What is referred pain from the neck or back?

Referred pain is pain which is experienced either in the shoulder or arm but which is arising from the cervical spine (neck). In the case of the lower limb, the pain occurs in the leg and is arising from the Lumbar spine (lower back). The latter example is one that many people will know as sciatica, where pain, which is often excruciating, is referred down the leg with the sensation that the pain is localised in either the hip, the knee or even in the foot

There are several causes of referred pain, but it can be divided into two main causes:

  • nerve root entrapment
  • inflammation of the joints of the neck or lumbar spine

In the first case the main cause relates to either disc prolapse (protrusion) hitting the nerve as it leaves the area of the spine. This can also occur secondary to arthritis in the joints of the cervical or lumbar spine (facet joints), which results in extra bone formations which then catch on the nerve.

In the second scenario it is purely either inflammation or arthritis which causes the sensation of pain in the muscles around the vertebra that leads to the referred pain.

Is referred pain different to that normally felt in either the arm or leg?

Yes, the pain can be different. In particular, referred pain is usually a dull, heavy, deep seated pain. It often causes emotional distress and is often present all the time. Pain referred from the neck is often felt between the shoulder blades or in the base of the neck as the neck joins the chest wall. Pain arising from the lumbar spine is often felt in the buttock and lateral thigh, running down the back of the leg and into the foot. If a nerve is irritated the patient can have a sensation of numbness or tingling in areas of the arms or legs. In particular, when the nerve is injured it classically leads to reduction in sensation and weakness which affects the particular area that nerve normally innervates.

Is pain referred from the neck and lumbar spine a common presentation to an orthopaedic surgeon?

Yes. Whilst the majority of neck and back conditions are treated by physiotherapy and the general practitioner, with more severe cases being referred to a spinal surgeon, it is not rare for such a case to be referred to a general orthopaedic surgeon because it can masquerade as pain referred from the shoulder or hip. It is important for the orthopaedic surgeon to identify this as it can be a reason why surgery to such areas of the upper and lower limb may not be successful.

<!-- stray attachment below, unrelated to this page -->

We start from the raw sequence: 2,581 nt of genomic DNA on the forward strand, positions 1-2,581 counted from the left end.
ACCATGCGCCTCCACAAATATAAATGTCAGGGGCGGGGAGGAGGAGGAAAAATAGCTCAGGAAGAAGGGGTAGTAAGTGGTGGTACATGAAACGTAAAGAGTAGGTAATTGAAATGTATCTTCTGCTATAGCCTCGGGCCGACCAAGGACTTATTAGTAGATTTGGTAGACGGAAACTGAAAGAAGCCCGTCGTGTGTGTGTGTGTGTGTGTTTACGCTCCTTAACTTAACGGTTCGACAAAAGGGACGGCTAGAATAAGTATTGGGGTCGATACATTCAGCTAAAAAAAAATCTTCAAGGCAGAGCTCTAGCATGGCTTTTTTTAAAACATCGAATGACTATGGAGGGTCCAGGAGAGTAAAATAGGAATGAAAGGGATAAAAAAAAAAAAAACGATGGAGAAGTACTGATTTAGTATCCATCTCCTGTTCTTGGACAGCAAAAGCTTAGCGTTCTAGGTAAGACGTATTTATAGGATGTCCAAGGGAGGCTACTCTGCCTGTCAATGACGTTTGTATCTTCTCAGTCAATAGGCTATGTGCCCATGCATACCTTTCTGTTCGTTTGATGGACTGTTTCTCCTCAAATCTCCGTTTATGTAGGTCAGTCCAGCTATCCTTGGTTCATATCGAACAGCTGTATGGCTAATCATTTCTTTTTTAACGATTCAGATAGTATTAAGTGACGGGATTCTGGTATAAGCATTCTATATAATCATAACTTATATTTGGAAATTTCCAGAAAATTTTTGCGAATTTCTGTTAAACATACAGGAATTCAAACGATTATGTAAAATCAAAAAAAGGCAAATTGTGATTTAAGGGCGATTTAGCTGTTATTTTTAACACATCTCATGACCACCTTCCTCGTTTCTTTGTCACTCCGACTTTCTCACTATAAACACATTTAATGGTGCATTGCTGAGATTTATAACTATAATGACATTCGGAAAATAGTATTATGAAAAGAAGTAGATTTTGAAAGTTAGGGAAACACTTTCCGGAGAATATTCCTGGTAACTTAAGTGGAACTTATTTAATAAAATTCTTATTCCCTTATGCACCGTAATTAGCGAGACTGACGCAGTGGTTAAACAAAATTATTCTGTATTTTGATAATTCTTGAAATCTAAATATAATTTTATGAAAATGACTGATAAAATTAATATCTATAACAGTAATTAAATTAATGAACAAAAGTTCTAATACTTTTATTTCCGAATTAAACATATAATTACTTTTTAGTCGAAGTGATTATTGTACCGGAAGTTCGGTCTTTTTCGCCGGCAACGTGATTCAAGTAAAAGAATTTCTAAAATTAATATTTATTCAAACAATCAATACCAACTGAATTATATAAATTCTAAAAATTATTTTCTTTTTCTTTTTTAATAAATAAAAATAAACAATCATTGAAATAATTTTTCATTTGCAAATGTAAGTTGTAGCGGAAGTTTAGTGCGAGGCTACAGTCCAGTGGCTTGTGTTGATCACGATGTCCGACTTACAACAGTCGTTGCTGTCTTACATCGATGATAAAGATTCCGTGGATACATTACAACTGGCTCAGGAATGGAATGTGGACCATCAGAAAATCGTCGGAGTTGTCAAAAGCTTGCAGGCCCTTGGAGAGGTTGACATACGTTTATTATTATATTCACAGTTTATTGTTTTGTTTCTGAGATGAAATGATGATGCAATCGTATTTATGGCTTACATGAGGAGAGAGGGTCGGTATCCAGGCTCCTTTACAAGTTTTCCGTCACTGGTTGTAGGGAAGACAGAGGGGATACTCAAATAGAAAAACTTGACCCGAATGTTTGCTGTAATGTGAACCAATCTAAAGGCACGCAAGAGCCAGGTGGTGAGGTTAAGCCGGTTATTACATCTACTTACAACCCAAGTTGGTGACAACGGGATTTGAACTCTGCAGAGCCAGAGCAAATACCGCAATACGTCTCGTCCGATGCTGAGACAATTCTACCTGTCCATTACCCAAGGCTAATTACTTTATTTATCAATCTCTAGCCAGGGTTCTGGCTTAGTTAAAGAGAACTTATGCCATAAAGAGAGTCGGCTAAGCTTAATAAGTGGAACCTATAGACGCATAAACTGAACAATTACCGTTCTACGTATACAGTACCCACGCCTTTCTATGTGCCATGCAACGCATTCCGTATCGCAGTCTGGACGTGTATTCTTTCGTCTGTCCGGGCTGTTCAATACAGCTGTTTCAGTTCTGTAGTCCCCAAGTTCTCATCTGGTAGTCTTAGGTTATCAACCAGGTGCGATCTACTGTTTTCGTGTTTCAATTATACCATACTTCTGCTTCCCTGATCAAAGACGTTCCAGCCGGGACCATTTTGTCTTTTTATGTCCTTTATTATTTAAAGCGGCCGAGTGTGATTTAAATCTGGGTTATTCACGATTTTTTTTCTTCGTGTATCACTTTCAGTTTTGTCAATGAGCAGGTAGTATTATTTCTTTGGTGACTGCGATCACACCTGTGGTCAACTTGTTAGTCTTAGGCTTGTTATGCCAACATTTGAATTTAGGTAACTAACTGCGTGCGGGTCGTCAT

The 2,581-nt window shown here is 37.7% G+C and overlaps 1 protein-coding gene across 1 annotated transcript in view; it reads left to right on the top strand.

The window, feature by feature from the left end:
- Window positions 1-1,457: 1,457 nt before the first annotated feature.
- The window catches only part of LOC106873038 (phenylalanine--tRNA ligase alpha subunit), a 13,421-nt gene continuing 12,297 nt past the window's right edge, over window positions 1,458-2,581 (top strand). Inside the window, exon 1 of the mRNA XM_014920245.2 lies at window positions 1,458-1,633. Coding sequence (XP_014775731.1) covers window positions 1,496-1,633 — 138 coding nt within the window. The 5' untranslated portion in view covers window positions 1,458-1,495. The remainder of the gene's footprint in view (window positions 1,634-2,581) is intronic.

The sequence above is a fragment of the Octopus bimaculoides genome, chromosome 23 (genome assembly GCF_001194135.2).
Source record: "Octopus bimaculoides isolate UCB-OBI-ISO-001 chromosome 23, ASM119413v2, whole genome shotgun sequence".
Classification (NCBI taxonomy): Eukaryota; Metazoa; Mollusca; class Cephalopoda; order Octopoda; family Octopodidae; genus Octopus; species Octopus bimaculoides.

How can one differentiate between pain referred from the neck or lumbar spine and that arising from the arm or leg?

A trained orthopaedic surgeon will take particular care to keep an open mind when assessing the history so as to not miss pain referred from other areas. The examination will also help confirm whether the pain is arising locally or being referred from the spine or neck. Often investigations, in particular the use of local anaesthetic in the affected area, can help pinpoint the causation of pain. Finally, investigations such as MRI scan may be warranted to exclude nerves being trapped in the neck or lumbar spine.

What is the treatment for referred pain from the neck or lumbar spine?

Treatment always involves simple measures first such as giving it time to settle, resting the affected area, physiotherapy and pain relief. If the area from which the pain is thought to arise can be identified, then steroid injections may also help. If these measures fail then you may warrant referral to a spinal surgeon who will then discuss options for surgery.

Remember that whilst pain can seem to arise from one particular area such as the shoulder, there are mimickers such as pain referred from the spine that can confuse the uninitiated and result in a poor outcome of surgery, should these not be identified or addressed.

At Glenelg Orthopaedics we take care to identify the cause of the pain, utilising a holistic approach and keeping an open mind to exclude all other possible causes.